It is true that there are Kenyan coffees that sell at huge premiums in the gourmet market – between $10 and $20 a kilo on average. Incidentally, these coffees do not end up in two-dollar freeze-dried instant jars, but as freshly ground cappuccinos and caf lattes. The writer wittingly or unwittingly neglects to mention that these prices are for coffee beans, both roasted and unroasted. This shows that the price premium does not derive from processing. It is, in fact, a flavour premium.

The flavour of coffee depends on climate, soils, husbandry and the fermentation process. All these have already been determined by the time coffee leaves the primary factory for the mill. Information on potential buyers and prices is available to anyone at the click of a mouse. But it is useless to the farmer. Simply put, the problem with coffee is the trading monopoly conferred on the Nairobi Auction by the Government. Government paternalism is all pervasive. In theory, coffee belongs to the farmer until it is sold at the auction for export. In practice, the farmers lose control as soon as they harvest the coffee. They have no power to decide when the coffee is sold, to whom, for how much, and on what terms of payment, all in the name of protecting the small farmer. The government sees no irony when the same small farmer chooses to grow bananas and livestock fodder instead.

The third flaw is defective economic analysis. Take hides and skins. This is one area where processing is indeed value adding. According to the figures quoted in the meeting, East Africa’s hides and skins, worth $80 million in raw form, are potentially worth $300 million as finished leather and $920 million as leather products. This at first looks like an unassailable case for giving incentives to leather processors. Let us say we have a competitive firm that can compete with Brazil, Italy and Portugal in the global market for leather products. It can source hides domestically or import it. The difference between the two is primarily transport costs, which are not very significant, given that cost of hides is a very small fraction of that of a finished product, say shoes, a handbag or a jacket. As everyone who has had a bad fundi experience knows, the real value added in a garment is not the fabric, but the design and workmanship. In effect, we can export all our hides, and the industry can import all its leather. The value added to leather in the Kenyan economy will be determined by the quality and volume of leather products, irrespective of source of leather. Employment creation being of utmost urgency, it seems to me that the case for backward integration (shoes first, then leather) is far more persuasive from an economic perspective than forward integration (processing hides to leather).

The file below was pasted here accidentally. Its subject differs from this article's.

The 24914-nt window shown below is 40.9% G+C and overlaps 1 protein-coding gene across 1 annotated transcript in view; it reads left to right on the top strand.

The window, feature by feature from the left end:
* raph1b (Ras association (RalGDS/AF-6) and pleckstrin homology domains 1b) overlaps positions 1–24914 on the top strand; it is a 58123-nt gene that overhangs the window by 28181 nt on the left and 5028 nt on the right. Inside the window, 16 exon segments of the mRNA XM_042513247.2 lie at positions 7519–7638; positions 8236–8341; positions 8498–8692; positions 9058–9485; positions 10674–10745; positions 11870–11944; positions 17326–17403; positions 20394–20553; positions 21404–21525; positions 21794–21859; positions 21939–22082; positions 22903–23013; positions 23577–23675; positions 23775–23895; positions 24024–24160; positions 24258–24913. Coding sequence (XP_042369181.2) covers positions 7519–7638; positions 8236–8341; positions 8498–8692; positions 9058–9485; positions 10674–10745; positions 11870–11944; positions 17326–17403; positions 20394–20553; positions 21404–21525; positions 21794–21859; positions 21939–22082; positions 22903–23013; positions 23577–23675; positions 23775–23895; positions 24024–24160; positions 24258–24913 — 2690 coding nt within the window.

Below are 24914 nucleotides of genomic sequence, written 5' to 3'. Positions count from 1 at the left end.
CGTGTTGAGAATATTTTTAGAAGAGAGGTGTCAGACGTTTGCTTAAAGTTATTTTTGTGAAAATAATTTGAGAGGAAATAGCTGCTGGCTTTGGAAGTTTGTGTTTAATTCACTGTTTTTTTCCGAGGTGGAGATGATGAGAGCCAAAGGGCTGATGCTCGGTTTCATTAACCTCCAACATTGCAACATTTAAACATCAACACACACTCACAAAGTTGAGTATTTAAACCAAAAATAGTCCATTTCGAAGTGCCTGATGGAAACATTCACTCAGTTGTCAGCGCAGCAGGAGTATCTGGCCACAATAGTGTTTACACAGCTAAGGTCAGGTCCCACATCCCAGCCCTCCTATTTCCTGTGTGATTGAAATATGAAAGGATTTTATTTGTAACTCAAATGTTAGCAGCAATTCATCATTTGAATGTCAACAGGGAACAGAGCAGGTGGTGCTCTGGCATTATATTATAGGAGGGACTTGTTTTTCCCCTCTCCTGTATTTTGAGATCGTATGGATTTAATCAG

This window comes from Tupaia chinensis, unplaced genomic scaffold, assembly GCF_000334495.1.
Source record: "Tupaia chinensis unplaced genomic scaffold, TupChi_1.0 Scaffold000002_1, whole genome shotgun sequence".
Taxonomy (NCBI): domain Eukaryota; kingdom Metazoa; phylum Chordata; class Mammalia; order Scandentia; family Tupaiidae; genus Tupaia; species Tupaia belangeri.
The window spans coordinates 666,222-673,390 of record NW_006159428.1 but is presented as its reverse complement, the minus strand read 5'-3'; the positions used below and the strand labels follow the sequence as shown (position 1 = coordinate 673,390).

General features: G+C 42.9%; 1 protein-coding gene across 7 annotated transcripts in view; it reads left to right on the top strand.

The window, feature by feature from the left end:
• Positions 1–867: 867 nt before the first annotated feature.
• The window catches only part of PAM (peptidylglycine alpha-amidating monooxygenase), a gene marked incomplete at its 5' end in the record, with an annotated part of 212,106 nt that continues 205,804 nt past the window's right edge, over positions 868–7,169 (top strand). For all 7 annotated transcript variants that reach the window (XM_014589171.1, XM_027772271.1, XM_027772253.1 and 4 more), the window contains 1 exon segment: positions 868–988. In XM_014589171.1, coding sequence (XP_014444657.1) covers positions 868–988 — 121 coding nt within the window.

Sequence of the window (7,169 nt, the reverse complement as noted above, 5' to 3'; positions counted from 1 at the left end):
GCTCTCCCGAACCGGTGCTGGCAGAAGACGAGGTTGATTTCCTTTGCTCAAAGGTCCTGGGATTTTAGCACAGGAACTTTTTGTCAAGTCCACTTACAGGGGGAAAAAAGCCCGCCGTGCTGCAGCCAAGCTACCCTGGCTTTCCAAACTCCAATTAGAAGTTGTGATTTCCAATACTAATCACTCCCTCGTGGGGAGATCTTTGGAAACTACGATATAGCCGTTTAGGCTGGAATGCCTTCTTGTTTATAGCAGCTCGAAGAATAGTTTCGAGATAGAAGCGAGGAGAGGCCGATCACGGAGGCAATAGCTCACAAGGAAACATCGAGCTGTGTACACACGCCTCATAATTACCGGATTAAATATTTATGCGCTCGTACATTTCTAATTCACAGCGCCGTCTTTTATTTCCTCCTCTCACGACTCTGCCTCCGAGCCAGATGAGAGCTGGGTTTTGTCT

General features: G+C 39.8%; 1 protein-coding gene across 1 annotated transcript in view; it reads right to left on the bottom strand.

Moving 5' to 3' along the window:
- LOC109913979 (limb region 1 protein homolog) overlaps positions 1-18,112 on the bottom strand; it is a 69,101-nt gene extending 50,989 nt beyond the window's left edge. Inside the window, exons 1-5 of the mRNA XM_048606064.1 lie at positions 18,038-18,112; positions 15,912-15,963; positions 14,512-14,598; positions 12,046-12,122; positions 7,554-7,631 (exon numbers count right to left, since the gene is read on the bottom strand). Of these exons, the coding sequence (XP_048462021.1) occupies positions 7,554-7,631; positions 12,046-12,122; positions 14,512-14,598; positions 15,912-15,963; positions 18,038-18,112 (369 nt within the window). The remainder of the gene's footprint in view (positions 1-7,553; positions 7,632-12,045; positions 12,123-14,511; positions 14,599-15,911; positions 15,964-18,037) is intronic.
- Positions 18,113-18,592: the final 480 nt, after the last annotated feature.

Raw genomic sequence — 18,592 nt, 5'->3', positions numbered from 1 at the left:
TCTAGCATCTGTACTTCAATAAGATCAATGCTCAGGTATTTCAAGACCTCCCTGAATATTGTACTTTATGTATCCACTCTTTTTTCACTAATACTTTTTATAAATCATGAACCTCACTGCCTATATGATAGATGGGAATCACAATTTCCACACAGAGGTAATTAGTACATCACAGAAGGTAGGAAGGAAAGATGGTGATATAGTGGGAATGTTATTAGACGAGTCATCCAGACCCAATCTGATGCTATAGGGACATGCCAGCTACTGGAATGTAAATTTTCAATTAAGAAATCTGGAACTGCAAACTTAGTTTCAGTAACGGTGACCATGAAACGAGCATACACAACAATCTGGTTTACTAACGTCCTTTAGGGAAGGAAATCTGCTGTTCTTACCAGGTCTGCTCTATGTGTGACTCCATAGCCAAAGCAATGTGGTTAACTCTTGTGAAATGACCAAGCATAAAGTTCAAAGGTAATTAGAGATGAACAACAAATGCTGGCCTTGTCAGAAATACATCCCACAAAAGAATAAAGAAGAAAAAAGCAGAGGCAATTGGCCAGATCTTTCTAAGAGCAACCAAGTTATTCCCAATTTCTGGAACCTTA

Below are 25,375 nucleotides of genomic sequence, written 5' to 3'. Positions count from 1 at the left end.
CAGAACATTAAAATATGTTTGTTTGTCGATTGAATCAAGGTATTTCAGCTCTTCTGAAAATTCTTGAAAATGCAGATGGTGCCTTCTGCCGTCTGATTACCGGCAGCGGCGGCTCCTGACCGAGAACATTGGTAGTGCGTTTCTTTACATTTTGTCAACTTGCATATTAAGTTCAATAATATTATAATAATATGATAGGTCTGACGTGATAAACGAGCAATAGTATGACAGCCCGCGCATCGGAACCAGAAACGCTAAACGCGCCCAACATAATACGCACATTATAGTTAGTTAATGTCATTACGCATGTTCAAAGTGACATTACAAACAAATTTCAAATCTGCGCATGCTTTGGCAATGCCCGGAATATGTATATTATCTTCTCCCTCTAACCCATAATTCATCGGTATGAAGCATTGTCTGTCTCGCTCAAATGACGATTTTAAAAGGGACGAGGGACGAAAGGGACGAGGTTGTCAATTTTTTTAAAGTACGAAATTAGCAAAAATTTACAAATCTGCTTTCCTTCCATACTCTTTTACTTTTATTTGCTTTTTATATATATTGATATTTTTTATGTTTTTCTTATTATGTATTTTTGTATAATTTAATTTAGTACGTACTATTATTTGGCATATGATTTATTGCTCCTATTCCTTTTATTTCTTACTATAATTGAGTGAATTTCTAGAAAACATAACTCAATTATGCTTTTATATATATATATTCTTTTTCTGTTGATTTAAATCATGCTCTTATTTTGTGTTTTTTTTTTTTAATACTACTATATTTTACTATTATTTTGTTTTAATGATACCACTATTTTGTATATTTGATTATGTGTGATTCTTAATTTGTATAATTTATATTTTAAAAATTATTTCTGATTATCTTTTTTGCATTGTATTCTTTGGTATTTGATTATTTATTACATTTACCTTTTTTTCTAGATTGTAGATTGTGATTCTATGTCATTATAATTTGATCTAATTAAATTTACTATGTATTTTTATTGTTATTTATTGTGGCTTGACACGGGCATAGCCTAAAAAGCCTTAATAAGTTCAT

There is considerable scope for value addition. Fruits, mangoes for instance, come to mind. Lots of them go to waste every year. Canning or processing these into concentrate would translate into additional value. Finding exports markets for fresh mangoes would be even better value.

But for some reason, the proponents of this value-addition theory seem to be most concerned with the agriculture products of which Kenya is already a successful exporter. Two years ago, the tanning industry successfully lobbied the Treasury to impose a five per cent export tax on hides and skins in the name of value addition (the tax was repealed in the subsequent budget). Rather than benefiting from value addition, the farmer would have ended up paying for it!

David Ndii is an economist and executive director of the Kenya Leadership Institute